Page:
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Partygate: Time to rethink fixed penalty notices, says Jacob Rees-Mogg

Cabinet minister Jacob Rees-Mogg has called for a rethink over the use of fixed penalty notice (FPN) fines handed out to Boris Johnson and Downing Street staff over the Partygate scandal.

The Brexit opportunities minister claimed that FPNs defy the British tradition of burden of proof – arguing that they assume “you’re guilty until you prove your innocence”.

Our politics reporter Adam Forrest has more details:

Matt Mathers16 May 2022 10:10

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Minister: Civil servants ‘still delivering’ while working from home

Home Office minister Rachel Maclean said civil servants are “working really hard” and that they “are still delivering” when working from home.

“A lot of them are back at work and we certainly have civil servants in the Home Office – when I go back there today, they will be back at their desks,” the safeguarding minister told ITV’s Good Morning Britain programme.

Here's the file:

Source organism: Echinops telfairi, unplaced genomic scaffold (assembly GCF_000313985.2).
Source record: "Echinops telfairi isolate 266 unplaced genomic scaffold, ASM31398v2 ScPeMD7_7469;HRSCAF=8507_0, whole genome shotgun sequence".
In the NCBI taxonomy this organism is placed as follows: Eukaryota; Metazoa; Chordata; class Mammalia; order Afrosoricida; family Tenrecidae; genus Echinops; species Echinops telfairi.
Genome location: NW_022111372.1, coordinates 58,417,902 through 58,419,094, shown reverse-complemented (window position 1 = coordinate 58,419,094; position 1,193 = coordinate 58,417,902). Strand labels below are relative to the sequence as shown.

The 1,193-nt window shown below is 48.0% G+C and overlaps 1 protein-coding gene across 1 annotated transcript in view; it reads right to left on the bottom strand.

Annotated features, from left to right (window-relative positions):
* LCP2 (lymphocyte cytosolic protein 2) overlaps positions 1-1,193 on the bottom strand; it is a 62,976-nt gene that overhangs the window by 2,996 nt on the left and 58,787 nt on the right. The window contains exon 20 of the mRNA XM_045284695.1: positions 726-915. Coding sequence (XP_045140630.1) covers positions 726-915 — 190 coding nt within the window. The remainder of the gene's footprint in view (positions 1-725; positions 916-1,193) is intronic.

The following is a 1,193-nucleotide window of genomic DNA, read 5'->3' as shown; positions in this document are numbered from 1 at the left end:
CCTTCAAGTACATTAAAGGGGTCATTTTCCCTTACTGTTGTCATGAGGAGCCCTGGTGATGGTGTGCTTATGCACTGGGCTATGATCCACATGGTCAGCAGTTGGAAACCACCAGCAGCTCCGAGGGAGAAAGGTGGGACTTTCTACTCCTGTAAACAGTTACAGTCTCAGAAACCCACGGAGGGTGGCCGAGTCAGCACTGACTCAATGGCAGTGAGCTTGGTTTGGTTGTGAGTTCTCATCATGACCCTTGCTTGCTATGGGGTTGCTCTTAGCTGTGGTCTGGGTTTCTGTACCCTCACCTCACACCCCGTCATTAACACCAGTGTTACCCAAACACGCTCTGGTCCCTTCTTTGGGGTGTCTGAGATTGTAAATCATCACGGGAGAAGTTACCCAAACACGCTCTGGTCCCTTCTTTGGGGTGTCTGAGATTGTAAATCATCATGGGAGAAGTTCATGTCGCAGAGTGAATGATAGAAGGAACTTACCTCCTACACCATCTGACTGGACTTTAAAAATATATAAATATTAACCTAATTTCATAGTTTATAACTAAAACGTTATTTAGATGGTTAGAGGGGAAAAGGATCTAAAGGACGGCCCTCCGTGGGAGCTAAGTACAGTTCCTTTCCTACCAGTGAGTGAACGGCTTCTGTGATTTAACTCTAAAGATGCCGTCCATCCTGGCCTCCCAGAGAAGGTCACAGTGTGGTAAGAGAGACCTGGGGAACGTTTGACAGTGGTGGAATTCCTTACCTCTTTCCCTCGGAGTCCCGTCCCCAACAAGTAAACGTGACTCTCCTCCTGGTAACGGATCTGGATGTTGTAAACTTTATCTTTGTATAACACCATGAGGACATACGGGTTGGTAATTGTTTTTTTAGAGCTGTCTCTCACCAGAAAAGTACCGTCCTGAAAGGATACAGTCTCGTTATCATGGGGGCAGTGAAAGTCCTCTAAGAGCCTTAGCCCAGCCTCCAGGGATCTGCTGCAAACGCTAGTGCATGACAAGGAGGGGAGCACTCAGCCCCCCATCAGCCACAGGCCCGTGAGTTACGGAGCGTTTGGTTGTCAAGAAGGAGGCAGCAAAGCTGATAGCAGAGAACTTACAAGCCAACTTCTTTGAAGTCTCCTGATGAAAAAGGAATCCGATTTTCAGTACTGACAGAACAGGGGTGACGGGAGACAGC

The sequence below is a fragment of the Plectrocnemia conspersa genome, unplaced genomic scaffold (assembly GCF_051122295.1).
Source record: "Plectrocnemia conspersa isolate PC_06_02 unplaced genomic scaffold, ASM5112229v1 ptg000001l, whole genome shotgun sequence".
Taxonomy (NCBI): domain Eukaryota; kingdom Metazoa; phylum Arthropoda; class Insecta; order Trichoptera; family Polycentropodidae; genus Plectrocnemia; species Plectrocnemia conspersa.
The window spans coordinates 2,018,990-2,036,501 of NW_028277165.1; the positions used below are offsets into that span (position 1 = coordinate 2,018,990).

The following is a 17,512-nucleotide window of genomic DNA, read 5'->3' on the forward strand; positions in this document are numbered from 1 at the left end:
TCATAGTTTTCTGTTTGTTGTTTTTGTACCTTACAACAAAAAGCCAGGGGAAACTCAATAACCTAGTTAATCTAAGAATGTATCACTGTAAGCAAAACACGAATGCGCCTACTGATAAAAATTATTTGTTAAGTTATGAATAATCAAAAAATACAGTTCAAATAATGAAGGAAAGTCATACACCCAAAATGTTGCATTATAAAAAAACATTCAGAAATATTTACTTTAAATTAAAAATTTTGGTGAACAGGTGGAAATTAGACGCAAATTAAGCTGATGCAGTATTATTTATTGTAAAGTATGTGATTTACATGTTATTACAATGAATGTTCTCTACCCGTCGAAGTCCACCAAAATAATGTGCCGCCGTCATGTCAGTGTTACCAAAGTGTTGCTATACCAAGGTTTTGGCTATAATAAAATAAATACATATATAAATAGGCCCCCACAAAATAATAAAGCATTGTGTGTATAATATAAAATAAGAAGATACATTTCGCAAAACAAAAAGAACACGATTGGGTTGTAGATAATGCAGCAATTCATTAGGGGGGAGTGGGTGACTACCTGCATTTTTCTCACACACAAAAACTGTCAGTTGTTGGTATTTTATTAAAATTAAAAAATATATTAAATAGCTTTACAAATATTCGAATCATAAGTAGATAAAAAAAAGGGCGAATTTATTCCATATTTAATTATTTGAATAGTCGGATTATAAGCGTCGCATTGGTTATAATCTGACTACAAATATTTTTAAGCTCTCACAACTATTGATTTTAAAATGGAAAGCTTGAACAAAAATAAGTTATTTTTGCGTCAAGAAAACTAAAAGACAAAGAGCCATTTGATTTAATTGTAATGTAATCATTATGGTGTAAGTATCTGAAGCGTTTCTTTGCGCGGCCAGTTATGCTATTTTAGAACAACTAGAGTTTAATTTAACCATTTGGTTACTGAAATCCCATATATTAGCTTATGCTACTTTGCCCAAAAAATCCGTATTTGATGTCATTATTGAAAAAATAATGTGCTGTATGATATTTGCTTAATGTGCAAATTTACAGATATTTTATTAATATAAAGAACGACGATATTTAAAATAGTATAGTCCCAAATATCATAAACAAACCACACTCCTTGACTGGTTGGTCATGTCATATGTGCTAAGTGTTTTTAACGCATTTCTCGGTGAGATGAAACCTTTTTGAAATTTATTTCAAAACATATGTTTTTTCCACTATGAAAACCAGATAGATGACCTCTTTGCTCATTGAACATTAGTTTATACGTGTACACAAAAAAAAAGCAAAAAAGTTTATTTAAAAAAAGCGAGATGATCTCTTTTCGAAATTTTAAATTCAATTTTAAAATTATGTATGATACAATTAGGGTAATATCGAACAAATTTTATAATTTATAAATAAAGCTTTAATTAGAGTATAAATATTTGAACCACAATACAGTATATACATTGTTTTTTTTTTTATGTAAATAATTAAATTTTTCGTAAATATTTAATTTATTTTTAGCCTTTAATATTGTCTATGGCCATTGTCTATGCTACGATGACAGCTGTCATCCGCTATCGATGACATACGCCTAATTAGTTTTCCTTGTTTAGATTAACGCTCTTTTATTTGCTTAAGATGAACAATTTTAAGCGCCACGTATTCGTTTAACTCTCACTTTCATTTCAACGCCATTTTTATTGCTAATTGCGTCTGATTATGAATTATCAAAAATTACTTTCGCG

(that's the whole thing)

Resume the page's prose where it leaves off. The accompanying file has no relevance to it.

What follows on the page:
“I think the economy as a whole has moved to a more hybrid working pattern, I’m quite relaxed about that.

“I think it is for employers to consider how best to achieve their outcomes. It is actually about performance and delivery.”

Asked whether she was “at odds” with government efficient minister Jacob Rees-Mogg on the issue of working from home, Ms Maclean said: “Not at all.”

She added: “We’ve had a pandemic, things have changed, people work differently.

“If people work from home, it is incumbent on their managers and ministers, such as myself, to make sure they are still delivering. And actually, that’s what we are seeing in the Home Office.”

Matt Mathers16 May 2022 09:55

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Channel crossing hit 8,000 for the year

More than 8,000 asylum seekers and migrants have arrived in the UK after crossing the English Channel this year, figures show.

Since the start of 2022, 8,393 people have reached the UK after navigating busy shipping lanes from France in small boats, according to analysis of government data by the PA news agency.